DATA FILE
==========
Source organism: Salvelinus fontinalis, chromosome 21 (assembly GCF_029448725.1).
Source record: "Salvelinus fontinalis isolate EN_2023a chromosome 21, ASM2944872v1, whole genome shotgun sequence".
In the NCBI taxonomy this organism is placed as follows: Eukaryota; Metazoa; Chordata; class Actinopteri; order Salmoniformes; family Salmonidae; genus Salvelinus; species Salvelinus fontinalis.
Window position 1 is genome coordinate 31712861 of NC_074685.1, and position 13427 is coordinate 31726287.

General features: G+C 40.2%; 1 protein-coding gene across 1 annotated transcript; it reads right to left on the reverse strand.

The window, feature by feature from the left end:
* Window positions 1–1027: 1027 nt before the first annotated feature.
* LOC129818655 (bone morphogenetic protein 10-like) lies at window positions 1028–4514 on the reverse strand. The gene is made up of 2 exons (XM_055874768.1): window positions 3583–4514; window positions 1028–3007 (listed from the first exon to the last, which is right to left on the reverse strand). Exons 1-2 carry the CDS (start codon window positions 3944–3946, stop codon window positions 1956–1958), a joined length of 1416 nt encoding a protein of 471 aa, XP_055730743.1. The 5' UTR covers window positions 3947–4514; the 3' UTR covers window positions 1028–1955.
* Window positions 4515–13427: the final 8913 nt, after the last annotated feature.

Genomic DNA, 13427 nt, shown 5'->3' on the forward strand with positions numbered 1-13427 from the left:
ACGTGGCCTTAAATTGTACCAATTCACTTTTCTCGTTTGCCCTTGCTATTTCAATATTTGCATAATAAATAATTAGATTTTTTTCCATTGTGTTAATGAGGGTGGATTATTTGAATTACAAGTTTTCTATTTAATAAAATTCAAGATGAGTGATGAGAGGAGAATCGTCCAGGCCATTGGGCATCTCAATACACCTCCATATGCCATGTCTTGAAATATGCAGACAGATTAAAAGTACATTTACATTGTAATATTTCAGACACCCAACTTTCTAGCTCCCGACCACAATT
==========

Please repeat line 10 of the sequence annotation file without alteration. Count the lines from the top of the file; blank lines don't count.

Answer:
Genomic DNA, 13427 nt, shown 5'->3' on the forward strand with positions numbered 1-13427 from the left: